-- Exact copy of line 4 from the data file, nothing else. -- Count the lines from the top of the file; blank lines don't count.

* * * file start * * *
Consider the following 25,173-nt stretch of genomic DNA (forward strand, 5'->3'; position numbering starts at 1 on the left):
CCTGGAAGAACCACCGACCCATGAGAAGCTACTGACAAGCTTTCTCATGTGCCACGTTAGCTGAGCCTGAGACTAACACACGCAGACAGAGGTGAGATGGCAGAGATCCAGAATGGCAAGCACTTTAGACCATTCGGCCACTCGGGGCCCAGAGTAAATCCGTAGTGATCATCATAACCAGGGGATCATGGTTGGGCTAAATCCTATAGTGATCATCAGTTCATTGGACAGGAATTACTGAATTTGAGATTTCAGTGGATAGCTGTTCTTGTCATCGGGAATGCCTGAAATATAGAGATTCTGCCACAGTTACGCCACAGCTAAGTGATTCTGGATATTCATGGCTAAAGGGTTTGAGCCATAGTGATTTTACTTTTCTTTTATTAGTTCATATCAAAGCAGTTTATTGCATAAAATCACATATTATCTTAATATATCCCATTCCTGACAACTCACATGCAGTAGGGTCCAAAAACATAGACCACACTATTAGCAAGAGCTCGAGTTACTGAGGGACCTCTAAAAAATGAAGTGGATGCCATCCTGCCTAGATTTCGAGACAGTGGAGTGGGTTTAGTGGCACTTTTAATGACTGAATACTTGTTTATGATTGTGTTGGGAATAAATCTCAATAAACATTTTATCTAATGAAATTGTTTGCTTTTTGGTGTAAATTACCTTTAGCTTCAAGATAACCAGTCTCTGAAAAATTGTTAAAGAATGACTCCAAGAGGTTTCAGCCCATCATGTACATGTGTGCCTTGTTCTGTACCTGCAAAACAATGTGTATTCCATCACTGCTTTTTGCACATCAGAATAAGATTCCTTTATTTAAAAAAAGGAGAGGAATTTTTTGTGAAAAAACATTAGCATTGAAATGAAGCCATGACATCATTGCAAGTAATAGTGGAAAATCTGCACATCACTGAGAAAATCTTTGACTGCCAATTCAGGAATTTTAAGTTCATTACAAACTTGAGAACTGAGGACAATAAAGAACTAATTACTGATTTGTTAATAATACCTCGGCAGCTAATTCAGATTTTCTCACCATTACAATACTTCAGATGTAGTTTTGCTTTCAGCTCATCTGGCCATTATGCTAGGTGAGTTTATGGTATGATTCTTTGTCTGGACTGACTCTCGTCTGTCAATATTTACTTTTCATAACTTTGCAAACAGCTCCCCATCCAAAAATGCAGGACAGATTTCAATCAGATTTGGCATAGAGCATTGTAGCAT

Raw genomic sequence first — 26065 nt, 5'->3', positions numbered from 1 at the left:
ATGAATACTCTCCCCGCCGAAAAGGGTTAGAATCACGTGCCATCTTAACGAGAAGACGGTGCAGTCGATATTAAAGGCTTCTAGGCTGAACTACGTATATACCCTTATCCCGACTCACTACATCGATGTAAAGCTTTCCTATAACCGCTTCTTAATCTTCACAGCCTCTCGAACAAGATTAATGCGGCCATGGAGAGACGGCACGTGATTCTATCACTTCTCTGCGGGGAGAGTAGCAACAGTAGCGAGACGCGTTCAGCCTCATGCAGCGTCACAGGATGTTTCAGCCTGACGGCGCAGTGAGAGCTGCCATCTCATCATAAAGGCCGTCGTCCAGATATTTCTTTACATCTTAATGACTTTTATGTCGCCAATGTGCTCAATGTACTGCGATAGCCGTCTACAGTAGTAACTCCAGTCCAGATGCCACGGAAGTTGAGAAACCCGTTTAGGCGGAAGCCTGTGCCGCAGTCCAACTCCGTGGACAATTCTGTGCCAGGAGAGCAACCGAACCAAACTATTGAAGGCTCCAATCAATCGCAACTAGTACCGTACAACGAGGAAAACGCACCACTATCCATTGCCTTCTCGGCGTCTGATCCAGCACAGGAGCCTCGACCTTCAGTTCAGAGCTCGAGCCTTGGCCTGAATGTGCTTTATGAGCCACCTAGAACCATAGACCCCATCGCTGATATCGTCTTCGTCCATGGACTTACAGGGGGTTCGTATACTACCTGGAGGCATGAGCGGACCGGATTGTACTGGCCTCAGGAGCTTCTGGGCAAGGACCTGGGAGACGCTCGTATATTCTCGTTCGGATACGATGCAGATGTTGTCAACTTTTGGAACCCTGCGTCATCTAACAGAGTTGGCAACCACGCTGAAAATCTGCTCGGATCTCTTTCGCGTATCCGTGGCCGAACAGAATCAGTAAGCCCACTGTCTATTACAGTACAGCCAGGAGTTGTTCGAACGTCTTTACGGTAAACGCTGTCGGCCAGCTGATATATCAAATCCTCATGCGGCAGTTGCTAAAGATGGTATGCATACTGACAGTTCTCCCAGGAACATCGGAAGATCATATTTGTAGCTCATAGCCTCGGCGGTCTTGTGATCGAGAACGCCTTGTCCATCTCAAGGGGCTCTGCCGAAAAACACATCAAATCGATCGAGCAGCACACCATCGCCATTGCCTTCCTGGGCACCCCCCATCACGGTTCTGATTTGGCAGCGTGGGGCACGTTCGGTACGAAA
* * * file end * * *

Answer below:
ATGAATACTCTCCCCGCCGAAAAGGGTTAGAATCACGTGCCATCTTAACGAGAAGACGGTGCAGTCGATATTAAAGGCTTCTAGGCTGAACTACGTATATACCCTTATCCCGACTCACTACATCGATGTAAAGCTTTCCTATAACCGCTTCTTAATCTTCACAGCCTCTCGAACAAGATTAATGCGGCCATGGAGAGACGGCACGTGATTCTATCACTTCTCTGCGGGGAGAGTAGCAACAGTAGCGAGACGCGTTCAGCCTCATGCAGCGTCACAGGATGTTTCAGCCTGACGGCGCAGTGAGAGCTGCCATCTCATCATAAAGGCCGTCGTCCAGATATTTCTTTACATCTTAATGACTTTTATGTCGCCAATGTGCTCAATGTACTGCGATAGCCGTCTACAGTAGTAACTCCAGTCCAGATGCCACGGAAGTTGAGAAACCCGTTTAGGCGGAAGCCTGTGCCGCAGTCCAACTCCGTGGACAATTCTGTGCCAGGAGAGCAACCGAACCAAACTATTGAAGGCTCCAATCAATCGCAACTAGTACCGTACAACGAGGAAAACGCACCACTATCCATTGCCTTCTCGGCGTCTGATCCAGCACAGGAGCCTCGACCTTCAGTTCAGAGCTCGAGCCTTGGCCTGAATGTGCTTTATGAGCCACCTAGAACCATAGACCCCATCGCTGATATCGTCTTCGTCCATGGACTTACAGGGGGTTCGTATACTACCTGGAGGCATGAGCGGACCGGATTGTACTGGCCTCAGGAGCTTCTGGGCAAGGACCTGGGAGACGCTCGTATATTCTCGTTCGGATACGATGCAGATGTTGTCAACTTTTGGAACCCTGCGTCATCTAACAGAGTTGGCAACCACGCTGAAAATCTGCTCGGATCTCTTTCGCGTATCCGTGGCCGAACAGAATCAGTAAGCCCACTGTCTATTACAGTACAGCCAGGAGTTGTTCGAACGTCTTTACGGTAAACGCTGTCGGCCAGCTGATATATCAAATCCTCATGCGGCAGTTGCTAAAGATGGTATGCATACTGACAGTTCTCCCAGGAACATCGGAAGATCATATTTGTAGCTCATAGCCTCGGCGGTCTTGTGATCGAGAACGCCTTGTCCATCTCAAGGGGCTCTGCCGAAAAACACATCAAATCGATCGAGCAGCACACCATCGCCATTGCCTTCCTGGGCACCCCCCATCACGGTTCTGATTTGGCAGCGTGGGGCACGTTCGGTACGAAA